8. TFTC Cloudbreaker: The unfortunate victim of an experimental Arachnid space mine. Infested with Arachnids. The bug presence will be pretty obvious upon scanning the ship.
  9. Bioship Cloudbreaker: This very strange craft is actually a living being. Currently no crew aboard save one being permanently fused with engineering. The engineer will be able to explain that the crew went down to the planet to observe a religious ritual and came back with a virus that killed all of them.
  10. Union Ship Cloudbreaker: This vessel is reminiscent of Earth vessels seen in the movie 2001 A Space Odyssey. Internal surveillance systems indicate the crew was grabbed by a freaky wormlike race for use in nefarious experiments.
  11. Spelljamming Ship Cloudbreaker: An astrogation error led to the crew running out of air and supplies. It’s messy and smells terrible on board. Otherwise salvageable. It’s got a very strange power source and jump drive compared to those used by technological societies.
  12. Space Freighter One! He’s not abandoned. He’s not even adrift. He was just observing one of his maintenance cycles when you bumbled into him. He’s a loveable intelligent starship and will gladly stay and chat about humon culture and society.

Enjoy. I hope you found these tables useful or even slightly amusing. Thank you for stopping by. I appreciate you all so much.

Thoughts On a New Space Campaign.

‘ve been inspired by “The Orville” as it is somewhat as I imagine someone’s starship RPG campaign to look like. Unlike other TV series that take themselves too seriously at times, I think many RPG groups do pretty much insist on dropping some witty side banter and the occasional humorous situation.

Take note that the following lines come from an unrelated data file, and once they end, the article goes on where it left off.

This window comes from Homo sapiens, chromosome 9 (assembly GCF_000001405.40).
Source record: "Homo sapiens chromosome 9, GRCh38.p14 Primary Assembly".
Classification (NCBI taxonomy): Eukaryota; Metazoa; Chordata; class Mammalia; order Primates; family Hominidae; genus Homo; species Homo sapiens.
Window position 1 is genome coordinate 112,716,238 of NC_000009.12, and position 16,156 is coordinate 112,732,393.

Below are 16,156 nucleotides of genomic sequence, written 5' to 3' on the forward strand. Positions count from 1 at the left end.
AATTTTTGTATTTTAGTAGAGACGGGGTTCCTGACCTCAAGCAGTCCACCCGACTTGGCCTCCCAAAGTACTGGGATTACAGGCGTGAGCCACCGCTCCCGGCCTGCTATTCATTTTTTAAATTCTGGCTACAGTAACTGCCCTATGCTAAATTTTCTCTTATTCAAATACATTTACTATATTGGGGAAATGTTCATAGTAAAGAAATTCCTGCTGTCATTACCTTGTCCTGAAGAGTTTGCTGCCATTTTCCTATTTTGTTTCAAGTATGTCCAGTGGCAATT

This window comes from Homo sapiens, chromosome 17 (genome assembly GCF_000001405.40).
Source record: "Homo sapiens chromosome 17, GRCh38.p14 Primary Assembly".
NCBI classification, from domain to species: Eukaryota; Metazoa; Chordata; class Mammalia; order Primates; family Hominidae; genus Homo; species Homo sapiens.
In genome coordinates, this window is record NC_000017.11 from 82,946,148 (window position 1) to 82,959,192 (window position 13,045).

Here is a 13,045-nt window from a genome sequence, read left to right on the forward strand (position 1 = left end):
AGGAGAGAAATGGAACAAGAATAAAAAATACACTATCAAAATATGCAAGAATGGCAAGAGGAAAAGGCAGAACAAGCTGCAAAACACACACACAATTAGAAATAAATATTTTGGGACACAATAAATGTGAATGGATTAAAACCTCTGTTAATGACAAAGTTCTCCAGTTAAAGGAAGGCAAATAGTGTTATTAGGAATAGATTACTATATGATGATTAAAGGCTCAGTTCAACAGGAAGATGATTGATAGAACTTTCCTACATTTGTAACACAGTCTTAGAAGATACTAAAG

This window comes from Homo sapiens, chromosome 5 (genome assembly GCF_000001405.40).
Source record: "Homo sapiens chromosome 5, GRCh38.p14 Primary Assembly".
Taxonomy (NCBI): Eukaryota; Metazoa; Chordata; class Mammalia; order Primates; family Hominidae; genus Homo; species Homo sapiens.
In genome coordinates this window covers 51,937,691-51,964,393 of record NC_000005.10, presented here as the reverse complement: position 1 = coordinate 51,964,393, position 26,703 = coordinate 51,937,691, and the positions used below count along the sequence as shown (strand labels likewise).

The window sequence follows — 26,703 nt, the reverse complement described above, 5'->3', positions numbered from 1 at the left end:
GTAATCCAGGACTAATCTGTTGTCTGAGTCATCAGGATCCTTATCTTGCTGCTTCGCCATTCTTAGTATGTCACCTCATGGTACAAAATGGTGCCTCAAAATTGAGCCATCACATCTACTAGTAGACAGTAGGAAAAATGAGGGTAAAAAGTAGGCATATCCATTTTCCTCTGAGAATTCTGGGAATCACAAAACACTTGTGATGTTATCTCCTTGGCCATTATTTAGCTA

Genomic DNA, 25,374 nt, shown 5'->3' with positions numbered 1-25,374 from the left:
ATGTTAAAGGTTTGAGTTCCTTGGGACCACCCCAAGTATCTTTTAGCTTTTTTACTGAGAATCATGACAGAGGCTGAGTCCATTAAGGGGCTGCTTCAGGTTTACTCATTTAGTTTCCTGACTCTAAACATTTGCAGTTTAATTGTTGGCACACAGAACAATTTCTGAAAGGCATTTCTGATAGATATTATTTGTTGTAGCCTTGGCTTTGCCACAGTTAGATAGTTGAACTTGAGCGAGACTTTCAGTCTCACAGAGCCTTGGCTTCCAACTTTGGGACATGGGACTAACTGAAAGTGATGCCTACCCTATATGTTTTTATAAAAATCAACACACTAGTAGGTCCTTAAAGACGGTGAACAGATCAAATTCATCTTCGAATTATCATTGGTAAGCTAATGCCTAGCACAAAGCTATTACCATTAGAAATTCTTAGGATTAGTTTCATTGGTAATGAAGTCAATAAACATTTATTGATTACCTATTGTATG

Picture, if you will, “The Orville” using Star Frontiers Rules.

The sheer awesomeness of Space Freighter One.
Art by @tinyworld96

Gonna try to make my friend on Twitter, @FreighterOne proud with this one. I’m contemplating writing a short series of adventures or at least an outline for 9-12 episodes. It’s going to be centered on a smaller starship crew (the PCs and a few select NPCs) traveling through space and their wacky adventures every week.

I’ve been inspired by “The Orville” as it is somewhat as I imagine someone’s starship RPG campaign to look like. Unlike other TV series that take themselves too seriously at times, I think many RPG groups do pretty much insist on dropping some witty side banter and the occasional humorous situation. I think gamers tend to take things less seriously than Hollywood most of the time, anyway.

The only question I’m having currently is which system to use?

Nothing new, right? I’m always sort of hemming and hawing about which system I want to use for any given game. This is a campaign calling for something easy to learn, easy to play, fast and fun. This campaign will be designed around getting a group together for about a dozen sessions, so nothing too complicated.